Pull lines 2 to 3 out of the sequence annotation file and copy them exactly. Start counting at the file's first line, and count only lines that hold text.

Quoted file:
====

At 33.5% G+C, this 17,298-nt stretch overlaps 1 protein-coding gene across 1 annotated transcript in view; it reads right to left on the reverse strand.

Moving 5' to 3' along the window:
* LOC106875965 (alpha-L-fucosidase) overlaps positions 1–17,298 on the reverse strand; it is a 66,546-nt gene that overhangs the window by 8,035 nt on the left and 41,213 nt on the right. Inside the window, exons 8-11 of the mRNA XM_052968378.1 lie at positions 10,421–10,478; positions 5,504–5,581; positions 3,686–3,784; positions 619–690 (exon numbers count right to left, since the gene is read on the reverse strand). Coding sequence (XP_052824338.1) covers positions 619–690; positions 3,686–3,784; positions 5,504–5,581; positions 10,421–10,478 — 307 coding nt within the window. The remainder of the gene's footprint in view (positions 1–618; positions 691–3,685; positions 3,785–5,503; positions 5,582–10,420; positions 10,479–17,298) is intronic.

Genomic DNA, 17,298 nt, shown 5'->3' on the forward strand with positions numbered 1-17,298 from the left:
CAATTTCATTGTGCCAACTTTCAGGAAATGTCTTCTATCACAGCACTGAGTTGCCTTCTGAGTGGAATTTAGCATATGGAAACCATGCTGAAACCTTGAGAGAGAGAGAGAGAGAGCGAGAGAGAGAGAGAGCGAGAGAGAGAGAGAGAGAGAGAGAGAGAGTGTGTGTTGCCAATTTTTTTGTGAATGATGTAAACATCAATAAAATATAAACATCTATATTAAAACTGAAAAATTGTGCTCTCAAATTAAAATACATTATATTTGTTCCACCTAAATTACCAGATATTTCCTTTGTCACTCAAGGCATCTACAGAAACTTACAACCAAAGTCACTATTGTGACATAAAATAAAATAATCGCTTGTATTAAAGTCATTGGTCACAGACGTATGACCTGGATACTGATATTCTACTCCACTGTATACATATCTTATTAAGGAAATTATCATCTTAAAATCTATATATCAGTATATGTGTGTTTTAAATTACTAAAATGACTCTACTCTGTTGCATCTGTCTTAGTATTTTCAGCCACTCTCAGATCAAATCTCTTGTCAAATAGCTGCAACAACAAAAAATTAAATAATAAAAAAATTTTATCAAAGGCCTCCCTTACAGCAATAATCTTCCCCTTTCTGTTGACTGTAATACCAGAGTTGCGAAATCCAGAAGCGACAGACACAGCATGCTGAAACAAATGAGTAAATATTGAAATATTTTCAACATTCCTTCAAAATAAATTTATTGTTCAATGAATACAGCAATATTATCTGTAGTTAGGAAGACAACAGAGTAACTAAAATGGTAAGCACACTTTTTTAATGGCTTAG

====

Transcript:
Moving 5' to 3' along the window:
* LOC106875965 (alpha-L-fucosidase) overlaps positions 1–17,298 on the reverse strand; it is a 66,546-nt gene that overhangs the window by 8,035 nt on the left and 41,213 nt on the right. Inside the window, exons 8-11 of the mRNA XM_052968378.1 lie at positions 10,421–10,478; positions 5,504–5,581; positions 3,686–3,784; positions 619–690 (exon numbers count right to left, since the gene is read on the reverse strand). Coding sequence (XP_052824338.1) covers positions 619–690; positions 3,686–3,784; positions 5,504–5,581; positions 10,421–10,478 — 307 coding nt within the window. The remainder of the gene's footprint in view (positions 1–618; positions 691–3,685; positions 3,785–5,503; positions 5,582–10,420; positions 10,479–17,298) is intronic.